Code coverage is a metric used in software testing that describes the percentage of code that’s been tested. Some types of code coverage are: function coverage, statement coverage, branch coverage, loop coverage, among others.
It gives us a percentage of the functions being called by our tests. If we have 100 functions but only 50 are triggered by our test suite, the function coverage is 50%. This score can be improved by modifying our tests so that every function is executed at least once. The function coverage is also good to inform us if we have “dead functions” (functions that never get to be executed) in our code.
As the name says, it gives us the percentage of statements being covered by our tests. With this metric we can evaluate if every line of code is running. Well, this is not entirely true, as Line coverage is a metric by itself. If a statement is composed by several lines, you can guess the difference between line and statement coverage.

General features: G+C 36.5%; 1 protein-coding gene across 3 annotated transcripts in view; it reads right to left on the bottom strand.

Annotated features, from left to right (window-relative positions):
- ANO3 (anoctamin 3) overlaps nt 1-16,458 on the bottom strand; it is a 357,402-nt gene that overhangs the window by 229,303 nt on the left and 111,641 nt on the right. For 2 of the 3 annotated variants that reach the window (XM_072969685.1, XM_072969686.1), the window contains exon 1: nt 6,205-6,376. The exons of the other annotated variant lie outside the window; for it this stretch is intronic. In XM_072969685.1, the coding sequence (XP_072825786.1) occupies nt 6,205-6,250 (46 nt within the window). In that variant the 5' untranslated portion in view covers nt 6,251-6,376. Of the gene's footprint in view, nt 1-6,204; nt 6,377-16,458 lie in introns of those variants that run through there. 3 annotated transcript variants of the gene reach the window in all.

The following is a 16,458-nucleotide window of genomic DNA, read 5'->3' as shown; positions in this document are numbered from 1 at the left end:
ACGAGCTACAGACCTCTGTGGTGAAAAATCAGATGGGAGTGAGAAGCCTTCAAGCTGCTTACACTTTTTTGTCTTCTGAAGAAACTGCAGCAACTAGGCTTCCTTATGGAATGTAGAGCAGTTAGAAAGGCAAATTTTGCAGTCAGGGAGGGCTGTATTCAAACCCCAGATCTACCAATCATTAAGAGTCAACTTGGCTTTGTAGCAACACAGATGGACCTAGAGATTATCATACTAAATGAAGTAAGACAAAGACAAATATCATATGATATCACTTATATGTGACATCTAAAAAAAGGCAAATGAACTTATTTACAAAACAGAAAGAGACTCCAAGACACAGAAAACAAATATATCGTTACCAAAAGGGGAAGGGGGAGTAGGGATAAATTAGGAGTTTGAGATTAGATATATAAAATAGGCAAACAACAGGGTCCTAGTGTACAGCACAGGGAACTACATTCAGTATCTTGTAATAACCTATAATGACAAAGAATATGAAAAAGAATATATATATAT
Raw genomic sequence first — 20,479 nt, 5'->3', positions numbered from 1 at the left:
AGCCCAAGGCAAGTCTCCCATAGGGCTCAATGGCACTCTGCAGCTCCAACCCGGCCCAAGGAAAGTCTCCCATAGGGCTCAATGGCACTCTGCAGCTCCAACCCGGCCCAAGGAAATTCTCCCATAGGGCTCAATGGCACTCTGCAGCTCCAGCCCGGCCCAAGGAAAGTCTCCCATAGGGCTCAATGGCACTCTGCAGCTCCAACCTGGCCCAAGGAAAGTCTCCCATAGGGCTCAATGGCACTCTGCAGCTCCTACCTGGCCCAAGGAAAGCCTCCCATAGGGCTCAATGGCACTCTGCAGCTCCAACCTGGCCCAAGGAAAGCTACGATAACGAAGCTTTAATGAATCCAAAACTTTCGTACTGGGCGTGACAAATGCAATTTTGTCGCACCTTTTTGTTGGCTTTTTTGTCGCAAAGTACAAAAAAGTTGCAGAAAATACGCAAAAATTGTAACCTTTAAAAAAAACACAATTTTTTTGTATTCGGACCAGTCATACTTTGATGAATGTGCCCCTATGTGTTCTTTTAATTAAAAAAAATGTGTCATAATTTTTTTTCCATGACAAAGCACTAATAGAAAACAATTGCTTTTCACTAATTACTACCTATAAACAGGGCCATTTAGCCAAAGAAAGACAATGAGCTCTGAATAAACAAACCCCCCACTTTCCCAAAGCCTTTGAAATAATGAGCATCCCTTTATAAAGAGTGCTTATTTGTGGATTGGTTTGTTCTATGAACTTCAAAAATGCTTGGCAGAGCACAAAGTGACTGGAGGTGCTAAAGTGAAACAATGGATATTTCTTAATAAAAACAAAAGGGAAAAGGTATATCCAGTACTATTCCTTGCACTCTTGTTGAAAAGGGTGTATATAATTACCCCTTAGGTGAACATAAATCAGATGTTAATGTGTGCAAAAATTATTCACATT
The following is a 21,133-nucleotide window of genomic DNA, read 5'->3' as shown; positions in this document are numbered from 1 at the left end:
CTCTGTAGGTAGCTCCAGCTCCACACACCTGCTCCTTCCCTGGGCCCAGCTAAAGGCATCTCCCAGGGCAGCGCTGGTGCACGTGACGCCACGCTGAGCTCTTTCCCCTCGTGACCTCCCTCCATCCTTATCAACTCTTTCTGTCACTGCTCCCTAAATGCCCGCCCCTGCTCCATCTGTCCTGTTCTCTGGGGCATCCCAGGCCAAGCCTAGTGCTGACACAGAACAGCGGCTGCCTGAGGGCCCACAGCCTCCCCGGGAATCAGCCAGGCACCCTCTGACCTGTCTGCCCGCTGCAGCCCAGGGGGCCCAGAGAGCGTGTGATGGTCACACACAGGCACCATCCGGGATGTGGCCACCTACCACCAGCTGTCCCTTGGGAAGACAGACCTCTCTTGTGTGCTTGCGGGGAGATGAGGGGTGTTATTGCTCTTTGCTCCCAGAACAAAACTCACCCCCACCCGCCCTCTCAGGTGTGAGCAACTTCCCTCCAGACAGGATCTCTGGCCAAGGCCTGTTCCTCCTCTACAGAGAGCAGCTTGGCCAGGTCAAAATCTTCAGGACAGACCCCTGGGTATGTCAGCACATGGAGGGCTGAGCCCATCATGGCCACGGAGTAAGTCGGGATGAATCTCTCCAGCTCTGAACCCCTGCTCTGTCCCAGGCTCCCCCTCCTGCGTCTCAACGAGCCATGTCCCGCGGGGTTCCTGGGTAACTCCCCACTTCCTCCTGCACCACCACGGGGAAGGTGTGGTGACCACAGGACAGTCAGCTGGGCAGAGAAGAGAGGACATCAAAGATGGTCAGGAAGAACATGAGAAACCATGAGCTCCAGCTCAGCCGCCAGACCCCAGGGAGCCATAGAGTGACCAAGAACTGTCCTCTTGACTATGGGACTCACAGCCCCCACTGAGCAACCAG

This type of coverage evaluates if all branches are executed. If we have an if statement without the else clause, then branch coverage would never be 100% because the code is missing the else clause. On the other hand if we have one if then else statement, the branch coverage would be equal to the statement coverage.
This metric can be important because bugs are commonly found in while loop boundary conditions. It specifies that we execute each loop 0 times, once, and more than once.
Having a good coverage score is good but it’s only an indicator that our tests are running all the code, not that the code does everything according to the specs.